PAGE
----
Pulp Friction

The Independent Press Association was founded to champion alternative magazines, but now its members say it has become the kind of hard-hearted corporation it once opposed

"Isn't it funny," he asked himself, "how the voice of the independent press has gotten me into a situation where I'm biting my tongue?"


The official explanation for the IPA's money troubles seems simple: The distribution business was doomed from the start, and poor accounting systems prevented IPA executives from discovering the truth until it was too late. Anner had promised that BigTop would have the leverage to collect payments quickly for clients, but Landry says that with just 70 clients, IPNS is too small to pressure large chains into paying up on time. (Large distributors have hundreds of clients.) Meanwhile, board Treasurer Cheryl Woodard says that a suitable IPNS accounting system might have cost as much as $500,000, a significant chunk of the IPA's entire 2004 expense budget of $2.8 million.

The IPA's founders admit they lacked financial know-how; in fact, at one point Anner asked the board to send him to business school. "There was a general concern about the finances and an inability to completely understand what was happening with the finances," says Schulman, who rejoined the IPA as a board member from 2000 until 2005. "We all suspected integrating BigTop would involve a level of financial management and bookkeeping none of us was well prepared for."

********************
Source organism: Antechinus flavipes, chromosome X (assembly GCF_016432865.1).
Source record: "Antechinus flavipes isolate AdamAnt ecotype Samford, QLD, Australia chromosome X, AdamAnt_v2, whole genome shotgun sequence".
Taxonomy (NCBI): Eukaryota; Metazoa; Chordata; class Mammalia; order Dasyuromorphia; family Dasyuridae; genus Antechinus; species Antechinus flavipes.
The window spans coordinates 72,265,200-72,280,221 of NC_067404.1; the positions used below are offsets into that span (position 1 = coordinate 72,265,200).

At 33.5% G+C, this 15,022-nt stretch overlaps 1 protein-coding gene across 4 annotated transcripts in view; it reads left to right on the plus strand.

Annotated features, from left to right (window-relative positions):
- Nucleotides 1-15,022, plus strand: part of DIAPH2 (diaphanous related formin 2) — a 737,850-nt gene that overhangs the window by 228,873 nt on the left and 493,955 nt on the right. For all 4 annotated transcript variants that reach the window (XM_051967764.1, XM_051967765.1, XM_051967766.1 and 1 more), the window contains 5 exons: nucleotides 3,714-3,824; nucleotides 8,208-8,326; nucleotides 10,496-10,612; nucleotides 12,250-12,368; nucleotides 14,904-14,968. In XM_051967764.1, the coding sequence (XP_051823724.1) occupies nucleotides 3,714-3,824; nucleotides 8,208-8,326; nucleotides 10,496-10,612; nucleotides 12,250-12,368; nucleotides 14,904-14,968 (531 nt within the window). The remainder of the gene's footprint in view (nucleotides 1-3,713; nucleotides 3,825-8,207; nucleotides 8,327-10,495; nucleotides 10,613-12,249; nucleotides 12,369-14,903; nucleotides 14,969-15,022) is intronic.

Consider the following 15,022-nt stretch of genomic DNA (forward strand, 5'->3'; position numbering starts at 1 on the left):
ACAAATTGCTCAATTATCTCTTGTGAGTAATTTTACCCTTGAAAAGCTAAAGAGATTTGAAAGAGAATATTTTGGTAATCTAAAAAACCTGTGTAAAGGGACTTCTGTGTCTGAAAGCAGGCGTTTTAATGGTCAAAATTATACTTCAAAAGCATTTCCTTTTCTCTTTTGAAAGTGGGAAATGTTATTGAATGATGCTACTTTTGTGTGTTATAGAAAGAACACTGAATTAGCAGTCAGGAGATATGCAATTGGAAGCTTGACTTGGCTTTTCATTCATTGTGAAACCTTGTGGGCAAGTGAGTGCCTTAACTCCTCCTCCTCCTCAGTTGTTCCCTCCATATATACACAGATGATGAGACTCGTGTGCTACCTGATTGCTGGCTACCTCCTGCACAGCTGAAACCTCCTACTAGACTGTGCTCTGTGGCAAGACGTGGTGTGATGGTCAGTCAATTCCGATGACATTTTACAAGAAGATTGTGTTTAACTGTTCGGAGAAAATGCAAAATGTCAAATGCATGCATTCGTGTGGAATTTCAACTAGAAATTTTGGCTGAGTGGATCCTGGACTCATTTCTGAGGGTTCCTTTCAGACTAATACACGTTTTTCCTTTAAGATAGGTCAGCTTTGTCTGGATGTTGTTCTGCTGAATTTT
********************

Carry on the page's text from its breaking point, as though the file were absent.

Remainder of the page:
Garage magazine chief Dan Stoner was among the first to raise concerns.
Gabriela Hasbun
Garage magazine chief Dan Stoner was among the first to raise concerns.
Last year, the IPA relocated from the Mission District to a more professional-looking space.
Gabriela Hasbun
Last year, the IPA relocated from the Mission District to a more professional-looking space.

Landry joined the IPA about a year after Anner fired its chief financial officer, and the books were still disorganized, according to Daniel Leibsohn, IPA board treasurer from 2002 until 2005.

Other IPA funds obscured the fact that BigTop already had debts, according to current and former employees.

Sugarman — BigTop's founder — as well as Anner and early IPA staffers provide an alternate version of the unit's troubles. Sugarman says the accounting and computer systems IPNS inherited from BigTop kept the business balanced while she was in charge.

"We were never a day late. If we were, we would've closed our doors," she says. "Even if I couldn't figure out how to pay the phone bill or buy stamps, I thought we should still pay publishers."

Anner says that when he left the IPA, he was unconcerned about BigTop, even though it was a far more complex business, having expanded its distribution reach to large booksellers like Barnes & Noble.

"We had staff in place who had long-term experience both at BigTop and IPA," he says. "I may well have put the seeds of destruction in place, but when I left, everything was more or less fine."